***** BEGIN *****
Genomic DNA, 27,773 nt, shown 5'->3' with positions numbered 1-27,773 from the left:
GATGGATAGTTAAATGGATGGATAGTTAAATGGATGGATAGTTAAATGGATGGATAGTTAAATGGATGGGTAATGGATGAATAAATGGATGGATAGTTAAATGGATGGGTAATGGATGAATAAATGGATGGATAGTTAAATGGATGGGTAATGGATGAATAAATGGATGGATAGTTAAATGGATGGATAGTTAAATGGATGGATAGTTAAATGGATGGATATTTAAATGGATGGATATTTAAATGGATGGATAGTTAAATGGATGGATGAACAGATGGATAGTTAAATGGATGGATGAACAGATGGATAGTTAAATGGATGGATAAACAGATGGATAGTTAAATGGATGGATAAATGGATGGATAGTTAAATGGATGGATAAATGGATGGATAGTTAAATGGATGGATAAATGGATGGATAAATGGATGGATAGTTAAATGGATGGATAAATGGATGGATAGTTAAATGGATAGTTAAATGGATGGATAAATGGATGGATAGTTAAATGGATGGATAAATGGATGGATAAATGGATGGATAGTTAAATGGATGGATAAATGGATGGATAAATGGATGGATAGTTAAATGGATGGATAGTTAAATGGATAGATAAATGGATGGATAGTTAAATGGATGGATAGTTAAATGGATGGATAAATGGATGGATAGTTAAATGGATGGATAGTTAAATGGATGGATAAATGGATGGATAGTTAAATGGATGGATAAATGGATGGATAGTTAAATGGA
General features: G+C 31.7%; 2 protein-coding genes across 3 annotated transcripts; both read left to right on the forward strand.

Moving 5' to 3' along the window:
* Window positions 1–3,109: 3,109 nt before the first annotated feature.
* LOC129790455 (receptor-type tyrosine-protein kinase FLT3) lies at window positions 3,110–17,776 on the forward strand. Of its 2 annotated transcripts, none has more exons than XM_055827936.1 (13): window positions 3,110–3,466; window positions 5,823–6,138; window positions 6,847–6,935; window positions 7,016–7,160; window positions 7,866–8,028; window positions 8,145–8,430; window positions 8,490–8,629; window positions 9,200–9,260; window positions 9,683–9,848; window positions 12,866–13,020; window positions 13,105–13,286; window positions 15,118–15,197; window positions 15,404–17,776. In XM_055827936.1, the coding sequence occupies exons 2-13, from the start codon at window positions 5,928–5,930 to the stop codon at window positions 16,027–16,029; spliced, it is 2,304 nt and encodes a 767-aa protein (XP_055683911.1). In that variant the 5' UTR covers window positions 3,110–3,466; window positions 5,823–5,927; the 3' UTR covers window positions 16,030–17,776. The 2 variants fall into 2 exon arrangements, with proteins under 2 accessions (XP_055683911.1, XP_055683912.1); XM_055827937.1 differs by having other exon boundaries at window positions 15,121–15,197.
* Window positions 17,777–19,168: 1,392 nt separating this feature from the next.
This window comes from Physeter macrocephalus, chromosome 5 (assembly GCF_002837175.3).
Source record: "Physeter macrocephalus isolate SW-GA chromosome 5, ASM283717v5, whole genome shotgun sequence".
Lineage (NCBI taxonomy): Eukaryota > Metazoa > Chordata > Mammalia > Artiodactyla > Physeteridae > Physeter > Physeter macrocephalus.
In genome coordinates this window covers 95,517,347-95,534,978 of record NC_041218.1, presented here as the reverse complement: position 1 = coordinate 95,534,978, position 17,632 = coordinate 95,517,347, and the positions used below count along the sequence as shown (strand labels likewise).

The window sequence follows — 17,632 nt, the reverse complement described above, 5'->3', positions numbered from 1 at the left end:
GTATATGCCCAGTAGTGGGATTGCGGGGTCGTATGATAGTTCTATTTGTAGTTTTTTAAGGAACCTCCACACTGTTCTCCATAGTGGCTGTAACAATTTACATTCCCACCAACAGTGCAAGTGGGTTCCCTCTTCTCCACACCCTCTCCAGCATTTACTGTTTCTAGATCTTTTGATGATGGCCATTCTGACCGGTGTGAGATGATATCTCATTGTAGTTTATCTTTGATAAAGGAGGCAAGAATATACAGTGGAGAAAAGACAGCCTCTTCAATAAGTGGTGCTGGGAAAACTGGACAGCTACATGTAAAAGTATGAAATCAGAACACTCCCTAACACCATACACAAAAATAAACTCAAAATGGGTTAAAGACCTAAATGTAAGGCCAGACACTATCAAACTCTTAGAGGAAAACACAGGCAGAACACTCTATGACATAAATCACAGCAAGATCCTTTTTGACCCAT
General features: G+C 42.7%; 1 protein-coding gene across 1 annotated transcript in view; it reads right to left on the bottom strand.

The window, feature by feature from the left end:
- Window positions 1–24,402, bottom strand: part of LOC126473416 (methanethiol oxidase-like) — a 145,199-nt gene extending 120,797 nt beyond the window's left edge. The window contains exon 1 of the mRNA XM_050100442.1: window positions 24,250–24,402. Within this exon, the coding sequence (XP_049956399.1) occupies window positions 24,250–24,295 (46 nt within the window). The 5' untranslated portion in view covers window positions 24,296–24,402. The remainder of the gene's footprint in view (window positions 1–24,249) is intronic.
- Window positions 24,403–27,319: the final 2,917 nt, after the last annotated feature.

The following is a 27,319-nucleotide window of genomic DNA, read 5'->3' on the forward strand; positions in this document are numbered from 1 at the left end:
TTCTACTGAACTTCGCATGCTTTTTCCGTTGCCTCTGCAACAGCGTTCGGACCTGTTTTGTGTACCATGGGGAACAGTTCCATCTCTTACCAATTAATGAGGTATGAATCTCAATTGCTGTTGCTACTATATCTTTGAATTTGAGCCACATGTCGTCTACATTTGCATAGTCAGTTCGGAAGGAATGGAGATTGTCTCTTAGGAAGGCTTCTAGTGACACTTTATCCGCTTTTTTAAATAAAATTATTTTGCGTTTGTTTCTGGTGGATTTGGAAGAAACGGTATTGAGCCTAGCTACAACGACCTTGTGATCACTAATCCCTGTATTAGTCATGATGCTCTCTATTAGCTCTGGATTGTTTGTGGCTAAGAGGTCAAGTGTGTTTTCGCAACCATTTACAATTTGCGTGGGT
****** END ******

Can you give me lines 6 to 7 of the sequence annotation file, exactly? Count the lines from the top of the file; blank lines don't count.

* LOC129790455 (receptor-type tyrosine-protein kinase FLT3) lies at window positions 3,110–17,776 on the forward strand. Of its 2 annotated transcripts, none has more exons than XM_055827936.1 (13): window positions 3,110–3,466; window positions 5,823–6,138; window positions 6,847–6,935; window positions 7,016–7,160; window positions 7,866–8,028; window positions 8,145–8,430; window positions 8,490–8,629; window positions 9,200–9,260; window positions 9,683–9,848; window positions 12,866–13,020; window positions 13,105–13,286; window positions 15,118–15,197; window positions 15,404–17,776. In XM_055827936.1, the coding sequence occupies exons 2-13, from the start codon at window positions 5,928–5,930 to the stop codon at window positions 16,027–16,029; spliced, it is 2,304 nt and encodes a 767-aa protein (XP_055683911.1). In that variant the 5' UTR covers window positions 3,110–3,466; window positions 5,823–5,927; the 3' UTR covers window positions 16,030–17,776. The 2 variants fall into 2 exon arrangements, with proteins under 2 accessions (XP_055683911.1, XP_055683912.1); XM_055827937.1 differs by having other exon boundaries at window positions 15,121–15,197.
* Window positions 17,777–19,168: 1,392 nt separating this feature from the next.